Monday, December 28, 2009

Boeuf Bourguignon



Of all the crazy time consuming things I have ever embarked to cook, this one takes the cake. Boeuf Bourguignon from Bouchon. It involves a lot of prep, and really lends itself to a restaurant setting. Keller takes apart the essential stew, and elects to cook everything separately. This is a very practical approach, it allows you to have more control over the cooking methods, taste, and when ordered all the separate preparations can be throw together in a snap. In this particular recipe the thing that captivated me the most of the intense colour of the perfectly prepared vegetables.

Firstly, the red wine reduction. I knew immediately after glancing at the amount of mirepoix that goes into this, that I was going to end up with a very tasty reduction indeed. I did get slightly confused when I first read the recipe, and was pondering whether or not the wine was reduced and then the vegetables, or if there were two infusions of vegetables. I elected for the two infusions. Note, if you attempt the recipes that Keller notes to use 1 cup sliced mushrooms and/or stems. On account of the fact that you will be removing the stems for the later preparations it makes more sense to use stems and reduce waste. The wine is reduced to almost nothing, new vegetables are added along with the meat, and topped up with stock.

On the subject of meat. Sadly, I was not able to locate boneless short ribs, and elected with regular stewing beef -I curse this town for its lack of diverse food availability. I went through all of the meat and began to remove most of the silver skin, and fat. Normally a bit of fat wouldn't be a huge objection, however this is Thomas Keller and refined perfection. Off with the fat. The silver skin however must come off. It does not break down no matter how much you cook it, and it taste like a rubber band.

I prefer to use cast iron to sear meat. Its heavy, holds heat well, and will not cool down too much between batches. Season the meat just before you are about to brown it, or the salt will pull out some moisture and hinder the browning process. Keller makes it very clear in this recipe to not crowd the pan. I remember before I had attended culinary school, my idea of seasoning and browning was very different then the idea I have now. I never used enough salt and pepper, and ate a great deal of spaghetti and meat sauce with ugly grey beef. Now I am fortunate enough to know better.

After all the meat was browned I ran into a horrible dilemma. What am I suppose to do with all this fond? The fond is all the dark brown and black stuff stuck to the bottom of the pan after browning. It dosent say to deglaze it in the recipe, however every ounce of my training could not for a second believe that one of the greatest chefs in the world would throw it away. I deviated, made a judgement call, I am sorry Thomas. I deglazed with red wine, and added it to the reduction. I could only imagine that this was either left out of the method accidently, or Keller elected to leave it out on account of clarity of the reduction. I went for flavour.

One technique used in the recipe is the separation of the meat and braising vegetables by a layer of cheesecloth. I find this ingenious, not for the reasons outlined in the book, but because I am lazy and loath the inevitable build up of veg in the chinois that is an absolute pain in the rectum if you are not lucky enough to own a commercial dishwasher.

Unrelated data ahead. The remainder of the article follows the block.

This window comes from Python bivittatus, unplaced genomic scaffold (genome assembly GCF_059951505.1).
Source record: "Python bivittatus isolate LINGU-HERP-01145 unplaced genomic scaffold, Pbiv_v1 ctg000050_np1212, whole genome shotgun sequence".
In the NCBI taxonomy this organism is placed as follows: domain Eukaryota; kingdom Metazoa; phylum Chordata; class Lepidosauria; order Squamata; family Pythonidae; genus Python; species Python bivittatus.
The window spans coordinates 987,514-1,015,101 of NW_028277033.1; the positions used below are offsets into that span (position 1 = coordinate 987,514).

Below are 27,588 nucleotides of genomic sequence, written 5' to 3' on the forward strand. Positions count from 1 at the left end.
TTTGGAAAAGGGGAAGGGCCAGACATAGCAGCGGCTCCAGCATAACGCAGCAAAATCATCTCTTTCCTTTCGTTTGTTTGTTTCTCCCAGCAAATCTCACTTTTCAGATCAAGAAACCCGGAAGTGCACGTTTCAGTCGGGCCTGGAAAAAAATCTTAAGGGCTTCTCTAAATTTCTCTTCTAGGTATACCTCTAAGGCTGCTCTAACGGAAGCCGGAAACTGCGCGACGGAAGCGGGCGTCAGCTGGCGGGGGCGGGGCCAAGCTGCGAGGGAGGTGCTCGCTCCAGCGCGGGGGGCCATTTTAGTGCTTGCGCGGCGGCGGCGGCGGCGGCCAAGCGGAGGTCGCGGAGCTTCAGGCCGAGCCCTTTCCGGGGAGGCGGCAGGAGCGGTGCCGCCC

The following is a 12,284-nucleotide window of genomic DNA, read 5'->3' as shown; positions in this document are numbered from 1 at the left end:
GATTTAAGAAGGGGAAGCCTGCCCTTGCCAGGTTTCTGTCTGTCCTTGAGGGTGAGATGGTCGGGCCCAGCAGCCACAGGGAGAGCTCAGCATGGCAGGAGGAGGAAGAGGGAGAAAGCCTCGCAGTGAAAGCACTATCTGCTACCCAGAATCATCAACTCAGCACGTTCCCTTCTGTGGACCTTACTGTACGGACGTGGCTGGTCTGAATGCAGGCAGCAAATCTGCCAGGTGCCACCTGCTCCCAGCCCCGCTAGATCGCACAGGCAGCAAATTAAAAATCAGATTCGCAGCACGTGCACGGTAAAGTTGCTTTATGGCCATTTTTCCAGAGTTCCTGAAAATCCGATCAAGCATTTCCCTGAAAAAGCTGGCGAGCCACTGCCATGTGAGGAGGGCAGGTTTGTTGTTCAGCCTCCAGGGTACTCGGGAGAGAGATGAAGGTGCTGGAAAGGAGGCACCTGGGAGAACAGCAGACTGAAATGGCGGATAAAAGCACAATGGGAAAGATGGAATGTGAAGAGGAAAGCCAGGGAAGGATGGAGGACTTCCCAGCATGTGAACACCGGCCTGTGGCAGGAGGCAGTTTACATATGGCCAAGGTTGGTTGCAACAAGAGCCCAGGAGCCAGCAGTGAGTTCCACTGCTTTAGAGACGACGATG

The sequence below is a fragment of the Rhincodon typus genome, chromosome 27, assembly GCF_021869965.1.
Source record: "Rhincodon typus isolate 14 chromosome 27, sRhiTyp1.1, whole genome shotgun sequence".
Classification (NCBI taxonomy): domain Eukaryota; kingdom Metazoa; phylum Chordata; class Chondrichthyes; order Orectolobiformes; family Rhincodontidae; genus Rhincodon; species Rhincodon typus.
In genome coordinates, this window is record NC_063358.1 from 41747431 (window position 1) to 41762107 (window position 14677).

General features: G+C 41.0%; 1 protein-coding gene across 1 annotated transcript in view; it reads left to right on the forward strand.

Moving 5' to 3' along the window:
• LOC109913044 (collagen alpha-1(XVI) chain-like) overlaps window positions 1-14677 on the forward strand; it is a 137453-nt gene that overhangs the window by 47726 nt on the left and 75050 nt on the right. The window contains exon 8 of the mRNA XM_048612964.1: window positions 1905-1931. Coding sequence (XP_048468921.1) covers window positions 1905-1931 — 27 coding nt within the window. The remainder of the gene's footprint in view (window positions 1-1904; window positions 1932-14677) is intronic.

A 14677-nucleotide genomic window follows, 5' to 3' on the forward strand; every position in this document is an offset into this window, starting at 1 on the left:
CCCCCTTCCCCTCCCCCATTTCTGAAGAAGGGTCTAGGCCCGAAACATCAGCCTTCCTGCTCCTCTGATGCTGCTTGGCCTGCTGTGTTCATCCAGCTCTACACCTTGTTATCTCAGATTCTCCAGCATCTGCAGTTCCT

The meat ended up braising for two hours or so. I forgot to mention the insane amount of straining of the braising liquid. I remember reading in The French Laundry Cookbook something along the lines of straining their sauces a great deal. I found this reduction wasent fatty, and fairly clear, but strained it every step of the way anyway. Everything was strained, the meat and the braising liquid were cooled, reunited, and spent the night in the fridge. The meat will reabsorb the braising liquid and become much juicer, and the braising liquid will also act as a marinade. End of day one, and the start of my hang over the next day *smirk.

Well its the next day, my head hurts, it was a late night, but luckily my ridiculously strong Kicking Horse coffee is taking the edge off.

I started the cooking today by removing the meat, straining the liquid, and reducing. There seemed to be an abundance of braising liquid to actual meat and vegetables. The preperations of the garnishes may cook very daunting, and I was a little scared at first. It is however not as time consuming as you might think. I firstly got the pearl onions peeled, peeled and cut the carrot (no baby french carrots) and got four pots on the stove. All the pots are pretty much filled with a combination of smashed garlic, bay, thyme, and salt. Start the pearl onions, and potatoes at the same time, they both take about 15 minutes. During the last 5 or so get the carrots going. Strain, and let everything cool when theyre done. The wine vinegar for the pearl onions was a great touch, it really excentuates the natural flavour. The lardons can go in the oven as well.

Final strech, everything is done, now its time to put it all together. It has been a long two days in the kitchen and I am just ready to eat the damned stew, I am bloody starved. Sauted the mushrooms, warmed the bacon, got everything hot and together. Time to eat.

Afterthoughts: Is this a good recipe for a home cook? Absolutly not. Its time consuming, finicky, and frankly I dont think most home cooks even own a chinois. This recipe is a great example of how Thomas Keller and his team take something rustic, and refine it through attention to detail. It would be great to serve in a restaurant. The vibrant colors and the taste is absolutly unbeatable, and undeniably the best beef bourguignon I have ever eaten. Luckily, I have leftovers.

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